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A Tumultuous Horseracing Season

ROBERT SIEGEL, host:

At Belmont Park on Long Island tomorrow, Big Brown will attempt to become horse racing's first Triple Crown winner in 30 years. To do so, he'll have to beat out nine other horses including one flown in from Japan just for this race.

Well, joining us now to talk about what has been a tumultuous Triple Crown season is Stefan Fatsis, who joins us most Fridays to talk about sports.

Hi, Stefan.

STEFAN FATSIS: Hey, Robert.

SIEGEL: Big Brown is the overwhelming early favorite in the 148th Belmont Stakes. Is there anything that could stop him from winning?

FATSIS: Well, on paper you wouldn't think so. He's just one of two horses ever to win the Kentucky Derby and the Preakness by four and a half lengths or more. The other was Whirlaway in 1941, before even you were watching horse racing, Robert. Big Brown drew the pole position for this race, closest to the rail. It's not going to help him. One possibility is that other jockeys will ride a race designed to slow down Big Brown, and that's happened before. The other is the Japanese horse we've talked about, Casino Drive, his owners paid $950,000 for him at a yearling sale in Kentucky at 2006. They say he's been trained especially for the long Belmont race, a mile and a half. And he's got the Belmont breeding. His half-brother, Jazil, won the race in 2006, and his three-quarter sister, Rags to Riches, won it last year.

SIEGEL: His three-quarter sister?

FATSIS: Yes, they share three grandparents.

SIEGEL: This is the small world of thoroughbred breeding. It doesn't seem though that the trainer of Big Brown is worried about this. He said that the Triple Crown is a foregone conclusion.

FATSIS: Yeah, there have been two focuses in the days leading up to the race: Big Brown's cracked left front hoof and his trainer Rick Dutrow's big mouth. Now, the hoof seems to be okay. Big Brown ran five furlongs on Wednesday. The race is 12 furlongs. And he did it pretty fast. Dutrow hasn't stopped predicting that this horse will win handily, though, which has been entertaining. But it's also drawn some attention to his checkered past in the sport, which to be fair he's addressed with candor. He's drawn several suspensions in the past for violating industry rules regarding drugs and training regimens. The legendary horse racing writer Andrew Beyer had a column in yesterday's Washington Post questioning Dutrow's record of transforming unremarkable horses into winners. Big Brown doesn't fall into that category, but...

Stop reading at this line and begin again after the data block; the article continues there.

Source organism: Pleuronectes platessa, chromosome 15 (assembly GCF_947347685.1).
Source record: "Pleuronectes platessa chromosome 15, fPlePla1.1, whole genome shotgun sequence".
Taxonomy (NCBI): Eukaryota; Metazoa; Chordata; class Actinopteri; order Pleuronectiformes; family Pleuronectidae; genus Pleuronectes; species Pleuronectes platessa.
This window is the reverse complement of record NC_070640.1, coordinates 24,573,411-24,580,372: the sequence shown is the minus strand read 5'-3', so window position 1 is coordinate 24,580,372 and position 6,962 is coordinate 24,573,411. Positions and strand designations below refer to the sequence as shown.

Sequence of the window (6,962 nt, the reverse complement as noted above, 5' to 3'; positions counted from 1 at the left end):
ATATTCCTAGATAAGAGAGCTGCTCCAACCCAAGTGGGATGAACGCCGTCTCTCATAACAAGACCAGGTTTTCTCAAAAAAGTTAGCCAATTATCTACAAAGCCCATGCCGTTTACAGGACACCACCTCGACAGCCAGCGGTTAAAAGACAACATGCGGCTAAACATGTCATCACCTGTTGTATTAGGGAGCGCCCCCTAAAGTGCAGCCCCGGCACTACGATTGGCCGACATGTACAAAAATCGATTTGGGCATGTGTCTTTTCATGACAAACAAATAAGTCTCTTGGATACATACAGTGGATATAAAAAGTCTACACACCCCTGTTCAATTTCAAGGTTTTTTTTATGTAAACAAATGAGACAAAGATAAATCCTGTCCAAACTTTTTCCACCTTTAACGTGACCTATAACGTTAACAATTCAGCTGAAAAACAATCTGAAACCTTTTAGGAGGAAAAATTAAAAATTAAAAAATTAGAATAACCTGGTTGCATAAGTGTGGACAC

SIEGEL: But. Now, questions about the use of anabolic steroids and other drugs on the race horses.

FATSIS: Yeah, there's been progress in horse racing in terms of testing and the eradication of illegal performance-enhancing drugs. But there's no overall regulatory body at state by state. And the U.S. is considered to be behind other countries in terms of outlawing drug use in horses. Some anabolics are legal. Dutrow said shortly before the Preakness that he gives all of his horses a shot of a steroid every month. That steroid was Winstrol, and it's legal in 28 of the 38 states with horse racing and it's permissible in the 10 other states for therapeutic purposes.

SIEGEL: But you know, we're all thinking about steroids in human sports. The bioethics are quite different. We start with the idea that race horses are bred to be race horses. We'd never do that with baseball players.

FATSIS: Yes. And steroids serve a similar purpose, breeding or not - work out harder, be stronger, add muscle, recover more quickly. In horses, steroids can be beneficial because there's one - one side effect of training is that horses sometimes lose their appetite and steroids sometimes help them regain it. So there is this larger issue of we're already down a slippery slope, where breeding has been shown to be a problem in horse racing. Are we making it worse when steroids are added to the mix? Does it contribute to breakdowns? Does it do other long-term harm that maybe we're not even aware of yet?

SIEGEL: And is Big Brown racing on steroids tomorrow?

FATSIS: We're going to assume no. The New York Times reported yesterday that Dutrow said Big Brown hadn't received a shot of that steroid Winstrol since April 15th. On the other hand, the newspaper reported on Monday that Big Brown will compete on anabolic steroids and it quoted Dutrow at that time too. Whether it matters, I don't know. As one steroids expert said, steroids have already affected Big Brown's training.

SIEGEL: Stephan Fatsis, who talks with us about sports most Fridays. Have a good weekend, Stefan; don't bet the whole house on this one.

FATSIS: I won't, Robert. Transcript provided by NPR, Copyright NPR.

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